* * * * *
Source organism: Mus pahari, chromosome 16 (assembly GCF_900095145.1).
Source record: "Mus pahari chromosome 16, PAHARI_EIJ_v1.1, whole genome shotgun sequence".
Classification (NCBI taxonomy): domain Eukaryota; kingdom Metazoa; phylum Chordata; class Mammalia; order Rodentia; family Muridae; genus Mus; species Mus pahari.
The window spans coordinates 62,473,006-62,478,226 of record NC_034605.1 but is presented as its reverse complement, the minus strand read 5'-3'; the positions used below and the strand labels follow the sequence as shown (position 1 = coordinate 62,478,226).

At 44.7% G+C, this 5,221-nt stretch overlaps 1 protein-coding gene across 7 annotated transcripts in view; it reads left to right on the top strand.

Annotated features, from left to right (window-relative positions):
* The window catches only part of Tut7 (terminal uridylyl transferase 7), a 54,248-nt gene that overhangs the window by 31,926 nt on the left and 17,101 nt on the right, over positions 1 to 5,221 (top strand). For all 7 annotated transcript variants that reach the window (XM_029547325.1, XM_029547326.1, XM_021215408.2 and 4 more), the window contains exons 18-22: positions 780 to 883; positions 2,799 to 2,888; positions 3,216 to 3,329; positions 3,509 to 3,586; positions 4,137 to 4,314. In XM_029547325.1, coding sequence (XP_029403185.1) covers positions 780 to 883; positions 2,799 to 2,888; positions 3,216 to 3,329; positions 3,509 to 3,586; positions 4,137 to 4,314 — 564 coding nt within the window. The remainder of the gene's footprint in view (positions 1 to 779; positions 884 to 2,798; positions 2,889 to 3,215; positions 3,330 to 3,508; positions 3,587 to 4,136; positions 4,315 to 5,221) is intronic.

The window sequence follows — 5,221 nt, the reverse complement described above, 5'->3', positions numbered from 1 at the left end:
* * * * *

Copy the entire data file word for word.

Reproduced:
Source organism: Mus pahari, chromosome 16 (assembly GCF_900095145.1).
Source record: "Mus pahari chromosome 16, PAHARI_EIJ_v1.1, whole genome shotgun sequence".
Classification (NCBI taxonomy): domain Eukaryota; kingdom Metazoa; phylum Chordata; class Mammalia; order Rodentia; family Muridae; genus Mus; species Mus pahari.
The window spans coordinates 62,473,006-62,478,226 of record NC_034605.1 but is presented as its reverse complement, the minus strand read 5'-3'; the positions used below and the strand labels follow the sequence as shown (position 1 = coordinate 62,478,226).

At 44.7% G+C, this 5,221-nt stretch overlaps 1 protein-coding gene across 7 annotated transcripts in view; it reads left to right on the top strand.

Annotated features, from left to right (window-relative positions):
* The window catches only part of Tut7 (terminal uridylyl transferase 7), a 54,248-nt gene that overhangs the window by 31,926 nt on the left and 17,101 nt on the right, over positions 1 to 5,221 (top strand). For all 7 annotated transcript variants that reach the window (XM_029547325.1, XM_029547326.1, XM_021215408.2 and 4 more), the window contains exons 18-22: positions 780 to 883; positions 2,799 to 2,888; positions 3,216 to 3,329; positions 3,509 to 3,586; positions 4,137 to 4,314. In XM_029547325.1, coding sequence (XP_029403185.1) covers positions 780 to 883; positions 2,799 to 2,888; positions 3,216 to 3,329; positions 3,509 to 3,586; positions 4,137 to 4,314 — 564 coding nt within the window. The remainder of the gene's footprint in view (positions 1 to 779; positions 884 to 2,798; positions 2,889 to 3,215; positions 3,330 to 3,508; positions 3,587 to 4,136; positions 4,315 to 5,221) is intronic.

The window sequence follows — 5,221 nt, the reverse complement described above, 5'->3', positions numbered from 1 at the left end: